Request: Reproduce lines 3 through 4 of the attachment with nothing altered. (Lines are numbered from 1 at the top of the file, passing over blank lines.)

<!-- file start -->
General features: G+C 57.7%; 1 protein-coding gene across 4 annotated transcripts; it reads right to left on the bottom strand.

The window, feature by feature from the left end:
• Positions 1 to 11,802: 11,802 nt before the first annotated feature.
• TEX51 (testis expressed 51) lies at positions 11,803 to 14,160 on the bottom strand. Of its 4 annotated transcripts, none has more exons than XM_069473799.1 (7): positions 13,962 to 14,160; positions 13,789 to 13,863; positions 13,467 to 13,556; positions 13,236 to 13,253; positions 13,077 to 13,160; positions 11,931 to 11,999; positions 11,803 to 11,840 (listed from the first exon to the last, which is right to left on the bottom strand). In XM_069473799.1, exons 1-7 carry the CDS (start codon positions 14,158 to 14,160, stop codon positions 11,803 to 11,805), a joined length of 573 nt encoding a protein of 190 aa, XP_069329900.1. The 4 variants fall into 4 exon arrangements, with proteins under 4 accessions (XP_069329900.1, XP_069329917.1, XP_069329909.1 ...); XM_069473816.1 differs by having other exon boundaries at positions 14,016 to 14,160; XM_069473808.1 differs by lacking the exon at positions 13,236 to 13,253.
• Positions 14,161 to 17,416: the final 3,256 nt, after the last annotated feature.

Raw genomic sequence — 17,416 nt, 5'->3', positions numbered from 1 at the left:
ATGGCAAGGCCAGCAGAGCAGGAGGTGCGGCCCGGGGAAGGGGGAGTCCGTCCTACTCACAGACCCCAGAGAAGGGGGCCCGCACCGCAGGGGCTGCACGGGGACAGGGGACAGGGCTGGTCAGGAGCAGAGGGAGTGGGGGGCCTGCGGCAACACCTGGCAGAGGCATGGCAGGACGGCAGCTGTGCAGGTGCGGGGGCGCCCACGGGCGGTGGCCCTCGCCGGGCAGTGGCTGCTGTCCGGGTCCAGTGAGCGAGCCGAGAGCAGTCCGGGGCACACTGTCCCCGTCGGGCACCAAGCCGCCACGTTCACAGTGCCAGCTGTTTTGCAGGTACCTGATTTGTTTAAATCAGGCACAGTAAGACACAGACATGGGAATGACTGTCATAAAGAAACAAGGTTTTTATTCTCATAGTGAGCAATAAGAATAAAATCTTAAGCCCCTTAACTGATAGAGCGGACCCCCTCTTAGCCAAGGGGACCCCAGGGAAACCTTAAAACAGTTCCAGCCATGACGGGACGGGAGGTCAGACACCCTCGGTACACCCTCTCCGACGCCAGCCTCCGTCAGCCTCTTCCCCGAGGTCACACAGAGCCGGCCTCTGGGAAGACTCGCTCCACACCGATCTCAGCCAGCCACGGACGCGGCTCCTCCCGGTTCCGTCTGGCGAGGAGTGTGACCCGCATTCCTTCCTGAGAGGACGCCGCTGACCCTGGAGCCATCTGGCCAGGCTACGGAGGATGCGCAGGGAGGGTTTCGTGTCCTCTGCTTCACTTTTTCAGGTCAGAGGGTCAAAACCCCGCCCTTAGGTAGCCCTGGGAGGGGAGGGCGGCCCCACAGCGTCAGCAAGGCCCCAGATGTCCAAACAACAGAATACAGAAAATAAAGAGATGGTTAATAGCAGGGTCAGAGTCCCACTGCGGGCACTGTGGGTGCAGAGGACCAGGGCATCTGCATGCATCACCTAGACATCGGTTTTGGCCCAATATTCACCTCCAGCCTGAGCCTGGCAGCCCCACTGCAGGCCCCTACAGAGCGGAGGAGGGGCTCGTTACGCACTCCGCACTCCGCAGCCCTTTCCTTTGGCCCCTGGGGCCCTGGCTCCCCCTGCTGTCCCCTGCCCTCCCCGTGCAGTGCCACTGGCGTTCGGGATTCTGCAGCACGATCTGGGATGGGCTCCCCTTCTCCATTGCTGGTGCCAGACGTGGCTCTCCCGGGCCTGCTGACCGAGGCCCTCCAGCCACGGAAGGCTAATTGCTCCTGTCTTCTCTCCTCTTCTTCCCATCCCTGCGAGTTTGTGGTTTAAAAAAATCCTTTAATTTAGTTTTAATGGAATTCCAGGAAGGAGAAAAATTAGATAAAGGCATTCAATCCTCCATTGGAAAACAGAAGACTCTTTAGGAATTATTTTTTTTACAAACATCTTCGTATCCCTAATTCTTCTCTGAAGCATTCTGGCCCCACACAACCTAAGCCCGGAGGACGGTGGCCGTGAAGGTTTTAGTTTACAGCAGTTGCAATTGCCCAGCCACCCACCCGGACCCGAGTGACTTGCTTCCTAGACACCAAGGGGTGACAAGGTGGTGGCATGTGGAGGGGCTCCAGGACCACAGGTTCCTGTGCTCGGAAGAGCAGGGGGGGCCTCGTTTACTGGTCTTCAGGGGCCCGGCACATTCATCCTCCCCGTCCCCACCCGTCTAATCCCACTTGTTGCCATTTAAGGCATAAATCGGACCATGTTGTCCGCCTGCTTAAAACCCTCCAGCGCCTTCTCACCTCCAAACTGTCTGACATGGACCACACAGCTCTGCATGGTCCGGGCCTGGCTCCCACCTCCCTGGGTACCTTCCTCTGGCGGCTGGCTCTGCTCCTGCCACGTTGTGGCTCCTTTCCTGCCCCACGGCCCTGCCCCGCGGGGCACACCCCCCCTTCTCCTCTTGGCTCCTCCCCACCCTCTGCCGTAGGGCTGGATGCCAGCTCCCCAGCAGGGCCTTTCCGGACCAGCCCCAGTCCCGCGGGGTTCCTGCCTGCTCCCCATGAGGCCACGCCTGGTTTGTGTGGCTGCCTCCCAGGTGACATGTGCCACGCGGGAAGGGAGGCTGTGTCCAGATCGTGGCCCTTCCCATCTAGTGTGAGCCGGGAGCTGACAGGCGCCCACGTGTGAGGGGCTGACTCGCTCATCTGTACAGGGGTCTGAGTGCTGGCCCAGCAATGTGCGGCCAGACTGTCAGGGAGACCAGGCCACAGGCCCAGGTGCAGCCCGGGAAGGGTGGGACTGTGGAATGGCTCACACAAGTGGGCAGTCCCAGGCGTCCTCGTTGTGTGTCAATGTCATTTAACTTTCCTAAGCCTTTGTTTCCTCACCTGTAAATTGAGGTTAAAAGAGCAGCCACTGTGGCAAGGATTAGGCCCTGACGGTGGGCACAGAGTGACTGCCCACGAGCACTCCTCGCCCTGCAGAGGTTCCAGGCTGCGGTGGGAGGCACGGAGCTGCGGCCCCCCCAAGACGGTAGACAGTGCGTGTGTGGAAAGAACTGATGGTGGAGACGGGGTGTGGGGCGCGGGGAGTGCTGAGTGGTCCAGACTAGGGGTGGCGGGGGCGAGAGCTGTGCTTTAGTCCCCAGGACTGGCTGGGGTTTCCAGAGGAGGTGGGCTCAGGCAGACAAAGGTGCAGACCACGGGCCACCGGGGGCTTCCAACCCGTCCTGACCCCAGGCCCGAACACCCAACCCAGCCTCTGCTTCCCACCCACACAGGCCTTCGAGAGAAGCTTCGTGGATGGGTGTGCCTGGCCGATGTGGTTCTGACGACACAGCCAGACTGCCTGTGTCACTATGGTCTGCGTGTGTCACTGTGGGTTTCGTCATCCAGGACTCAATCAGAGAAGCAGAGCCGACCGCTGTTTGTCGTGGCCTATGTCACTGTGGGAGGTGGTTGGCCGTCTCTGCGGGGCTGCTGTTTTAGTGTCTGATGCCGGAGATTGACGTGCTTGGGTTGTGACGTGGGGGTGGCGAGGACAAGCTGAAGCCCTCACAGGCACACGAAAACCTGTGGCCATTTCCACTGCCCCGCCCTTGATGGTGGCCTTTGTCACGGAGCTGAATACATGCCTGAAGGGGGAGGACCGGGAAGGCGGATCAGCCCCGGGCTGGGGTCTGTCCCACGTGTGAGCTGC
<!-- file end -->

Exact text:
• Positions 1 to 11,802: 11,802 nt before the first annotated feature.
• TEX51 (testis expressed 51) lies at positions 11,803 to 14,160 on the bottom strand. Of its 4 annotated transcripts, none has more exons than XM_069473799.1 (7): positions 13,962 to 14,160; positions 13,789 to 13,863; positions 13,467 to 13,556; positions 13,236 to 13,253; positions 13,077 to 13,160; positions 11,931 to 11,999; positions 11,803 to 11,840 (listed from the first exon to the last, which is right to left on the bottom strand). In XM_069473799.1, exons 1-7 carry the CDS (start codon positions 14,158 to 14,160, stop codon positions 11,803 to 11,805), a joined length of 573 nt encoding a protein of 190 aa, XP_069329900.1. The 4 variants fall into 4 exon arrangements, with proteins under 4 accessions (XP_069329900.1, XP_069329917.1, XP_069329909.1 ...); XM_069473816.1 differs by having other exon boundaries at positions 14,016 to 14,160; XM_069473808.1 differs by lacking the exon at positions 13,236 to 13,253.